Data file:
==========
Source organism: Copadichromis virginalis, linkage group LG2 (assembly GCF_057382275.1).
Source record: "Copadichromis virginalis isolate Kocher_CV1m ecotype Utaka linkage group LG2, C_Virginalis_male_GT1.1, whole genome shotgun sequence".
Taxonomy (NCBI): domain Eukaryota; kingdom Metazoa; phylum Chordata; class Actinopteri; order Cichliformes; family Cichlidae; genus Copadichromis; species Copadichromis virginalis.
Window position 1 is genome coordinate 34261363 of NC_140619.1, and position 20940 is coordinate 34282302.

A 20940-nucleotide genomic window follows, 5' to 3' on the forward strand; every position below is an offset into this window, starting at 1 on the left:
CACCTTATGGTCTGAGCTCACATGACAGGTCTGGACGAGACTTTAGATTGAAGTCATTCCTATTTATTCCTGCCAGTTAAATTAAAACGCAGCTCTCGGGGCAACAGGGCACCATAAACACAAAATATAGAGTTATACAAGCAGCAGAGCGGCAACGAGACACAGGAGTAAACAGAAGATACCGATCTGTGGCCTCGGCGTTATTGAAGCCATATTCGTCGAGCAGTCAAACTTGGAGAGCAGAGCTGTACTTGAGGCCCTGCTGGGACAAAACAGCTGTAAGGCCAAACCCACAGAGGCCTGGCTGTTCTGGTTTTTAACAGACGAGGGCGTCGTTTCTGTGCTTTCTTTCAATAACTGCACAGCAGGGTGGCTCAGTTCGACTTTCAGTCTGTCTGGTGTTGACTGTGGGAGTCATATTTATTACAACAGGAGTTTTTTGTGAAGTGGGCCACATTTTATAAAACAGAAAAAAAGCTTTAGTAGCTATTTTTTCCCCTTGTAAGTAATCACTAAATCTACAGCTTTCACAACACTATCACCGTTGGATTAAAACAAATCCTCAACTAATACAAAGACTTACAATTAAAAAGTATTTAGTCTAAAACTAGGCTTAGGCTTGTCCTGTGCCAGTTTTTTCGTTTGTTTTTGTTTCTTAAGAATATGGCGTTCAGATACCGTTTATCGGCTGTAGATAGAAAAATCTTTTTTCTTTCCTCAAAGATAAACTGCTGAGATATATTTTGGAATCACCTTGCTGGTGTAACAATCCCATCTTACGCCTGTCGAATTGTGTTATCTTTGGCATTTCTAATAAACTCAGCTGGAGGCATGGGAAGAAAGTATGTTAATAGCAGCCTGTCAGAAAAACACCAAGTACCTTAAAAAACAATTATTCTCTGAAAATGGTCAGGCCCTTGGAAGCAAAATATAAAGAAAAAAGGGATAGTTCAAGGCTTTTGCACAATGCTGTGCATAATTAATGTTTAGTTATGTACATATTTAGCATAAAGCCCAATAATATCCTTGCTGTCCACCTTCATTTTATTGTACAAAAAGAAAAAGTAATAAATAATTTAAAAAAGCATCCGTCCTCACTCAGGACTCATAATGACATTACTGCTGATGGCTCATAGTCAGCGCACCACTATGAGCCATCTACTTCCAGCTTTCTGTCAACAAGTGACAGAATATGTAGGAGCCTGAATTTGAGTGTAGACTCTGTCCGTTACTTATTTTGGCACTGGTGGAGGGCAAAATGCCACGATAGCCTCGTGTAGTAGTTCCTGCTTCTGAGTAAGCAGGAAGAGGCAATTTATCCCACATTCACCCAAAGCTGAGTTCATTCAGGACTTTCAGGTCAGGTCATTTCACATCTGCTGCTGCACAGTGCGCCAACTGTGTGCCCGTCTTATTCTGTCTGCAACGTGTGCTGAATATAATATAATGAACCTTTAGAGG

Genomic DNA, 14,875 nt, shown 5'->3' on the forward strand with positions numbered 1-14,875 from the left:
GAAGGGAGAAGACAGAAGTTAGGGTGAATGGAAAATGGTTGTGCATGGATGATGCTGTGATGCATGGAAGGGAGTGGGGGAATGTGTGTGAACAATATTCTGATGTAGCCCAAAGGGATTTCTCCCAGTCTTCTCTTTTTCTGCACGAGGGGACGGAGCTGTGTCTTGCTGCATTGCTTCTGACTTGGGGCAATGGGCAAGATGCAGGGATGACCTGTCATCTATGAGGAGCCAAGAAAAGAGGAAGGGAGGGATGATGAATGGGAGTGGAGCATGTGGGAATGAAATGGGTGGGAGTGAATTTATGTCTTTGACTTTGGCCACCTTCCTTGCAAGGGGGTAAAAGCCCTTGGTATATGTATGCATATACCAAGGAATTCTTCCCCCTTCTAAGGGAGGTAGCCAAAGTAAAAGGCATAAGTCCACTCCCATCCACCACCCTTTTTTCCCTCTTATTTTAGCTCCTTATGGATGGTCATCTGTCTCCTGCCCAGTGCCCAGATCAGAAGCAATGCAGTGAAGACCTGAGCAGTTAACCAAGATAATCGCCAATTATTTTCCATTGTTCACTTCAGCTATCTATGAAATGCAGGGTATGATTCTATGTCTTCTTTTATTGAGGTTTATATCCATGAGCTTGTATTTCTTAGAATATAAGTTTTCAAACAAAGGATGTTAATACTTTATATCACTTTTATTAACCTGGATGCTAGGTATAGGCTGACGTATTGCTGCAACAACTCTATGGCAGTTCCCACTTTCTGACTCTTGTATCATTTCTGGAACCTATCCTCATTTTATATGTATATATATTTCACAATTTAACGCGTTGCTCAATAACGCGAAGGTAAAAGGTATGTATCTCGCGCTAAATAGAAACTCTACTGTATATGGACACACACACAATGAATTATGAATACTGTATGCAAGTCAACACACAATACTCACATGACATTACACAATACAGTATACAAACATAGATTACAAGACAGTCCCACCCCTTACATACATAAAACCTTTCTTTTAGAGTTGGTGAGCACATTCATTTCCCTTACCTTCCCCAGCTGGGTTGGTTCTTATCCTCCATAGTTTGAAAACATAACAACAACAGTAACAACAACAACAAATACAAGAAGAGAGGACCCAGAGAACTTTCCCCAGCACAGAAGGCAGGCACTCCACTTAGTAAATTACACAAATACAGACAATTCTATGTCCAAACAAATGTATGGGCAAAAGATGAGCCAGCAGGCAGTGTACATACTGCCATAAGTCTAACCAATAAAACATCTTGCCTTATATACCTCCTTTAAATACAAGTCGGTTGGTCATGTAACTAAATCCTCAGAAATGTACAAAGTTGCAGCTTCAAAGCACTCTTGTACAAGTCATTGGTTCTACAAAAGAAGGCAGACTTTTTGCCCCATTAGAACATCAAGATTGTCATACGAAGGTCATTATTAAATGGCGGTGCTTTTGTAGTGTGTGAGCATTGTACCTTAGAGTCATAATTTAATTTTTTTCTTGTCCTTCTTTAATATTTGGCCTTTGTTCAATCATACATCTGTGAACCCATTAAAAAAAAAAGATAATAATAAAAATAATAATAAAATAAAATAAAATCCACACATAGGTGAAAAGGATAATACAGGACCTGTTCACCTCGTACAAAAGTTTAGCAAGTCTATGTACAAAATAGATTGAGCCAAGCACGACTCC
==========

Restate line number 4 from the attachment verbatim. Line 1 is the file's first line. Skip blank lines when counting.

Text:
Window position 1 is genome coordinate 34261363 of NC_140619.1, and position 20940 is coordinate 34282302.